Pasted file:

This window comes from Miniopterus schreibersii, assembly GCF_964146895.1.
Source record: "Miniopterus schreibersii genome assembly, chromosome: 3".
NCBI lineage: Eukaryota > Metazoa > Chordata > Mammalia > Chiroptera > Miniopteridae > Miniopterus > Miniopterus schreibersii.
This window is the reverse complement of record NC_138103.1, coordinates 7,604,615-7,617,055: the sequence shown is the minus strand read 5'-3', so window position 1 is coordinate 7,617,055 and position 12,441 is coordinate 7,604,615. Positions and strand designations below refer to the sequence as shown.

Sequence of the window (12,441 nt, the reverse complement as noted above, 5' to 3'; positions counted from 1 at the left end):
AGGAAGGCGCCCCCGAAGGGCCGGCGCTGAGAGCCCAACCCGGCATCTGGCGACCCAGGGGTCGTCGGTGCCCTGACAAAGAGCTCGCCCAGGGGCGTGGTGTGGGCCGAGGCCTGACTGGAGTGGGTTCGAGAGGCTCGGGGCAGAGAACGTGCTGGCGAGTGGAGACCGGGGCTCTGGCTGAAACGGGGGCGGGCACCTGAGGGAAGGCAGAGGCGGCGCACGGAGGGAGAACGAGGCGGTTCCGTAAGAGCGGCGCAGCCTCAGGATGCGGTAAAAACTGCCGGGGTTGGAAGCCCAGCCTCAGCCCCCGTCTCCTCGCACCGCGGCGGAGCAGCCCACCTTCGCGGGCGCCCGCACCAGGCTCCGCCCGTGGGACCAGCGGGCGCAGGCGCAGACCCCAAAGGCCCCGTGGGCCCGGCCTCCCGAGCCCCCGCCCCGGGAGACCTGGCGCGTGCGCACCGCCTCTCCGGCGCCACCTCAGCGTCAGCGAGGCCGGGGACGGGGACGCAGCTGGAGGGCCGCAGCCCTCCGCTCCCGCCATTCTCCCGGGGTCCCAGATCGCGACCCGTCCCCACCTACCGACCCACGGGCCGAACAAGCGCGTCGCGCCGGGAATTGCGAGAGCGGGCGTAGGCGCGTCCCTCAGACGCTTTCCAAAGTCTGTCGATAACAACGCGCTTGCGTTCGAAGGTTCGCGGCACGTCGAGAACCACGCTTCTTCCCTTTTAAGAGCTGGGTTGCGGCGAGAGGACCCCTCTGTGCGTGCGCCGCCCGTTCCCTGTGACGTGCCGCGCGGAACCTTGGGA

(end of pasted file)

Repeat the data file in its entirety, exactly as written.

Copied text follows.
This window comes from Miniopterus schreibersii, assembly GCF_964146895.1.
Source record: "Miniopterus schreibersii genome assembly, chromosome: 3".
NCBI lineage: Eukaryota > Metazoa > Chordata > Mammalia > Chiroptera > Miniopteridae > Miniopterus > Miniopterus schreibersii.
This window is the reverse complement of record NC_138103.1, coordinates 7,604,615-7,617,055: the sequence shown is the minus strand read 5'-3', so window position 1 is coordinate 7,617,055 and position 12,441 is coordinate 7,604,615. Positions and strand designations below refer to the sequence as shown.

Sequence of the window (12,441 nt, the reverse complement as noted above, 5' to 3'; positions counted from 1 at the left end):
AGGAAGGCGCCCCCGAAGGGCCGGCGCTGAGAGCCCAACCCGGCATCTGGCGACCCAGGGGTCGTCGGTGCCCTGACAAAGAGCTCGCCCAGGGGCGTGGTGTGGGCCGAGGCCTGACTGGAGTGGGTTCGAGAGGCTCGGGGCAGAGAACGTGCTGGCGAGTGGAGACCGGGGCTCTGGCTGAAACGGGGGCGGGCACCTGAGGGAAGGCAGAGGCGGCGCACGGAGGGAGAACGAGGCGGTTCCGTAAGAGCGGCGCAGCCTCAGGATGCGGTAAAAACTGCCGGGGTTGGAAGCCCAGCCTCAGCCCCCGTCTCCTCGCACCGCGGCGGAGCAGCCCACCTTCGCGGGCGCCCGCACCAGGCTCCGCCCGTGGGACCAGCGGGCGCAGGCGCAGACCCCAAAGGCCCCGTGGGCCCGGCCTCCCGAGCCCCCGCCCCGGGAGACCTGGCGCGTGCGCACCGCCTCTCCGGCGCCACCTCAGCGTCAGCGAGGCCGGGGACGGGGACGCAGCTGGAGGGCCGCAGCCCTCCGCTCCCGCCATTCTCCCGGGGTCCCAGATCGCGACCCGTCCCCACCTACCGACCCACGGGCCGAACAAGCGCGTCGCGCCGGGAATTGCGAGAGCGGGCGTAGGCGCGTCCCTCAGACGCTTTCCAAAGTCTGTCGATAACAACGCGCTTGCGTTCGAAGGTTCGCGGCACGTCGAGAACCACGCTTCTTCCCTTTTAAGAGCTGGGTTGCGGCGAGAGGACCCCTCTGTGCGTGCGCCGCCCGTTCCCTGTGACGTGCCGCGCGGAACCTTGGGA